Or, “Hey sweetie, I know you really like to do _________ or go __________, so I was thinking. . .what if we compromised and went where you’d like this afternoon and then next Saturday we can try someplace new.”
#6 – We’re different people than when we got married.
#7 – It isn’t fun anymore.
Okay, here’s some tough love: Love isn’t about ‘fun’.
A healthy relationship doesn’t just happen. Life is work. Love is work. Raising kids is work. Happily ever after doesn’t start just because you walk down the aisle.
Your attitude, your selfLESSness, and your actions make your marriage work. If you’re not having fun, redefine what fun means and decide what’s more important.
#8 – I found a new person who really understands me.
Don’t go crying on your co-worker’s shoulder about how bad your husband is. If you want your relationship with your husband to change, talk to him about it. Don’t go near the marriage-wrecker with a ten-foot pole.
At one time your wife was the person who really understood you, remember? It was probably because you talked to her. Create a date night once a week or every two weeks and just talk. Share your thoughts, your concerns, and your ideas. She can’t understand you if you don’t let her in.
And then let her have a turn too.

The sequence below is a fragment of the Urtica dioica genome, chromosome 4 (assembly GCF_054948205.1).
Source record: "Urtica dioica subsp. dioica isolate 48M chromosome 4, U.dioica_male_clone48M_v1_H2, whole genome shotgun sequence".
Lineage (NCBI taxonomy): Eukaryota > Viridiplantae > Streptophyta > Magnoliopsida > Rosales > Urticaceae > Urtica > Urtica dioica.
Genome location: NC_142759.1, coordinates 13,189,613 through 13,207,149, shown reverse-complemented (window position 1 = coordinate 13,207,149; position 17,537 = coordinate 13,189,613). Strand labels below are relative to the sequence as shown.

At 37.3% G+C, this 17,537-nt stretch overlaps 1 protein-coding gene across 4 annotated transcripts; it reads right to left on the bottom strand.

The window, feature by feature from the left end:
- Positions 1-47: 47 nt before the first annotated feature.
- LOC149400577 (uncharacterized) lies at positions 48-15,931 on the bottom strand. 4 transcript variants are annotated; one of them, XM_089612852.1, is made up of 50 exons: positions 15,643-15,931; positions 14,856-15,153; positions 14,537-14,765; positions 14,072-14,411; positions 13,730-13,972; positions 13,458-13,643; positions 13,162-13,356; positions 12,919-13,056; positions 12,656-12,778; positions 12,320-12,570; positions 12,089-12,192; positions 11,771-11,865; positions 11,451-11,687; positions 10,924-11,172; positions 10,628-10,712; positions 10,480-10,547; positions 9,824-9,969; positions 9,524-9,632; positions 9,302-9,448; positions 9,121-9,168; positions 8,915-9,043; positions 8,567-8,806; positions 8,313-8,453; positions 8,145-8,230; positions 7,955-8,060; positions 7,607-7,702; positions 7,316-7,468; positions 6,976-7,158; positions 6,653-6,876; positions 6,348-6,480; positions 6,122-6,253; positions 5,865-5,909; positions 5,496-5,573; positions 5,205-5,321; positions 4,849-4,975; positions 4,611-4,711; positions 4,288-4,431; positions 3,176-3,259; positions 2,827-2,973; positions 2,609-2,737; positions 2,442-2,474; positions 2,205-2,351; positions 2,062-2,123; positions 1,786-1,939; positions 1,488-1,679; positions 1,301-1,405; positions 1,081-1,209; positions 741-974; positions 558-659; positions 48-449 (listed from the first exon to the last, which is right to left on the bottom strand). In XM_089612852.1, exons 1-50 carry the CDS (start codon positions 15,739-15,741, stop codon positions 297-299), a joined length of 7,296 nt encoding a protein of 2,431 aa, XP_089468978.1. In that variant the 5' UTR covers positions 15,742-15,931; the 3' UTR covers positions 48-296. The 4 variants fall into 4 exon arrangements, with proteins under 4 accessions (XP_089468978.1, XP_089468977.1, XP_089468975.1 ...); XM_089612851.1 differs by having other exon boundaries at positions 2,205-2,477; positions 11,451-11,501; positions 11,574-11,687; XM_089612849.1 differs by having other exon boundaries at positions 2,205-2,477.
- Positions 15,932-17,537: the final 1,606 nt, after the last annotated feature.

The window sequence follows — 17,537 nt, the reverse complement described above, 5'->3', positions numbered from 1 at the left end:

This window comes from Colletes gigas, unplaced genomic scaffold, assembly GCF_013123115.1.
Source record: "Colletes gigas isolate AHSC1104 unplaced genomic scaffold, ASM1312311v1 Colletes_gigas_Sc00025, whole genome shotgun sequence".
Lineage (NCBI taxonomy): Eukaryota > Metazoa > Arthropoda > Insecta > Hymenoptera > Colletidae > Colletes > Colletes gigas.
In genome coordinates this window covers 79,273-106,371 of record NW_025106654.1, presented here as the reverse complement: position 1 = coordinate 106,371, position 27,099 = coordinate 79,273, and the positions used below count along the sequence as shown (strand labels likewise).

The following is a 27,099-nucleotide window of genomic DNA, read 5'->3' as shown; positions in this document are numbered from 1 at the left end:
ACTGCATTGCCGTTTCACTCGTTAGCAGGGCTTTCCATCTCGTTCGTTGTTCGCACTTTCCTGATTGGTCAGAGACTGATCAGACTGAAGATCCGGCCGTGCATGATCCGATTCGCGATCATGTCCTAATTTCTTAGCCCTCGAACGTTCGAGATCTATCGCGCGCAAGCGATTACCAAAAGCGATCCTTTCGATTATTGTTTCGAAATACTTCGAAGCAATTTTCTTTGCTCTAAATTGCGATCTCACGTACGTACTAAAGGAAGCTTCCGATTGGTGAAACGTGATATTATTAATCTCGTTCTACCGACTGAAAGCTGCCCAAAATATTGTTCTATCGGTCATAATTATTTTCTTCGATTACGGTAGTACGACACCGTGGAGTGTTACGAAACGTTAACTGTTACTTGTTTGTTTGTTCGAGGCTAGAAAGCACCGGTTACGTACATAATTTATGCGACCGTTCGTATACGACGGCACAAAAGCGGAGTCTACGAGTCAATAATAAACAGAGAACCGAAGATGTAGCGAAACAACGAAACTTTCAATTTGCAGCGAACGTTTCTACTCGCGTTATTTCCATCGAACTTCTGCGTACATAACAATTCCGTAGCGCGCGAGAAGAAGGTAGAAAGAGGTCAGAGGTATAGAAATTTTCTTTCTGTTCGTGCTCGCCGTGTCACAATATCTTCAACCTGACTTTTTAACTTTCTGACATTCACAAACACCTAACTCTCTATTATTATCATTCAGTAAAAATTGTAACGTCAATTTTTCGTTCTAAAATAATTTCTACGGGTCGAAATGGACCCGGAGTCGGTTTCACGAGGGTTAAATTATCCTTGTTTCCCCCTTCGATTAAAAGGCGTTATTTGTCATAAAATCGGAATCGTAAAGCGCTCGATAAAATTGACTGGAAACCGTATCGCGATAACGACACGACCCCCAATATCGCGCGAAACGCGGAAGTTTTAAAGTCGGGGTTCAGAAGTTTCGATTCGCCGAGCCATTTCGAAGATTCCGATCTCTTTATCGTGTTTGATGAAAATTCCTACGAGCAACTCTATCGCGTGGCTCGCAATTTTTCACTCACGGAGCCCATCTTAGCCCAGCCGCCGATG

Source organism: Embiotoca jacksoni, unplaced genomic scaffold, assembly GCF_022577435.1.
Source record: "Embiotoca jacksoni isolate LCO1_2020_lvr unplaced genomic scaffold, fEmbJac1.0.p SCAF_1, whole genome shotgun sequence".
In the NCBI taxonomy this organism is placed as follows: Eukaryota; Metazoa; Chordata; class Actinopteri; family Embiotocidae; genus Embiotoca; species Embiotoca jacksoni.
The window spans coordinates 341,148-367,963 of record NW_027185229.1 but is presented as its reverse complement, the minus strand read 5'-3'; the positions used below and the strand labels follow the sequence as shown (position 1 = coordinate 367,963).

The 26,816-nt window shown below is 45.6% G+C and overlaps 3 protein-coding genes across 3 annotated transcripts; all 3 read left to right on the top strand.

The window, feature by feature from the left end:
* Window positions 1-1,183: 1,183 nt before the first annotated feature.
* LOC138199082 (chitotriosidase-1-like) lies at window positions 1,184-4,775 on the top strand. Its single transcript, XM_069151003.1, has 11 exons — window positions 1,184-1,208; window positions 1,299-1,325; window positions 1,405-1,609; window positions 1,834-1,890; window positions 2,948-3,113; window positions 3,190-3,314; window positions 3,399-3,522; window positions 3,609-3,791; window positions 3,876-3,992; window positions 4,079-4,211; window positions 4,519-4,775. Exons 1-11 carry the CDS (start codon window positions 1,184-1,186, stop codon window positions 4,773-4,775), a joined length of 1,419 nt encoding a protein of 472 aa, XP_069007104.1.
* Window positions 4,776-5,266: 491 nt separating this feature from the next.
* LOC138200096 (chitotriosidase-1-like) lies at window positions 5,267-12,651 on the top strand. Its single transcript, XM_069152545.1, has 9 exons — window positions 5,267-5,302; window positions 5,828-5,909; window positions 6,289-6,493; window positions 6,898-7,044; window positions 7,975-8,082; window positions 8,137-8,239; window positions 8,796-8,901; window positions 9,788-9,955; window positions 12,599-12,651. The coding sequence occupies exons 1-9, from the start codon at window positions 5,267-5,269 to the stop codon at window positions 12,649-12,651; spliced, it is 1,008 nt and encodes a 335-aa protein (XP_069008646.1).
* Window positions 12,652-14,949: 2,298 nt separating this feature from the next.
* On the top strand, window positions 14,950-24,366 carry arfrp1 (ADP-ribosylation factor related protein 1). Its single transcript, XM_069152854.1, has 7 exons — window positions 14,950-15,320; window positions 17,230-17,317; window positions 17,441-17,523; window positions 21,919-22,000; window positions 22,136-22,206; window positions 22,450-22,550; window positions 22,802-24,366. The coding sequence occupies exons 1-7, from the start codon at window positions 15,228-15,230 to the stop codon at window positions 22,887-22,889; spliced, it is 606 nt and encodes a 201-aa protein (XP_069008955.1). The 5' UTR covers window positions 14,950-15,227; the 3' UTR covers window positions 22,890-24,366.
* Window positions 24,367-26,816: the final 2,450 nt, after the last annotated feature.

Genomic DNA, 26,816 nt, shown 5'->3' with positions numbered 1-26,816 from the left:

#9 – He/she let him/herself go.
Did your wife gain weight after the kids? Is she 60 lbs. heavier than when you met her? Is your husband a couch potato with a big gut and sweatpants? Then help them get themselves back.
Instead of, “Who ate this whole bag of chips? You again!” how about, “Hey honey, let’s go for a walk. I just want to hold your hand for awhile.”
Don’t bring home donuts and ice cream. Start cooking healthier and doing more physical activities as a couple or a family. Losing weight isn’t easy.
Be an encourager in any way you can and don’t give up.
#10 – I deserve to be happy.
Happiness is an interesting word. Do you mean, “I deserve everything I want” or were you really thinking about the joy in making someone else happy?
I’ll be the first to admit that changing your thoughts and attitudes toward someone isn’t easy. We’re all selfish; it’s human nature. Ask God to help you stop those hurtful and bitter thoughts and replace them with loving and supportive ones. What you think will eventually come out of your mouth.
“Whoever guards his mouth and tongue keeps his soul from troubles.” Proverbs 21:23
A few last thoughts
One last thought: someone once told us that marriage is like a triangle. God is at the top and you and your spouse are on each bottom corner. The closer you each become to God, the closer you become to each other.
Don’t underestimate God’s plan for marriage.
What books or Biblical principals have made a difference in your marriage?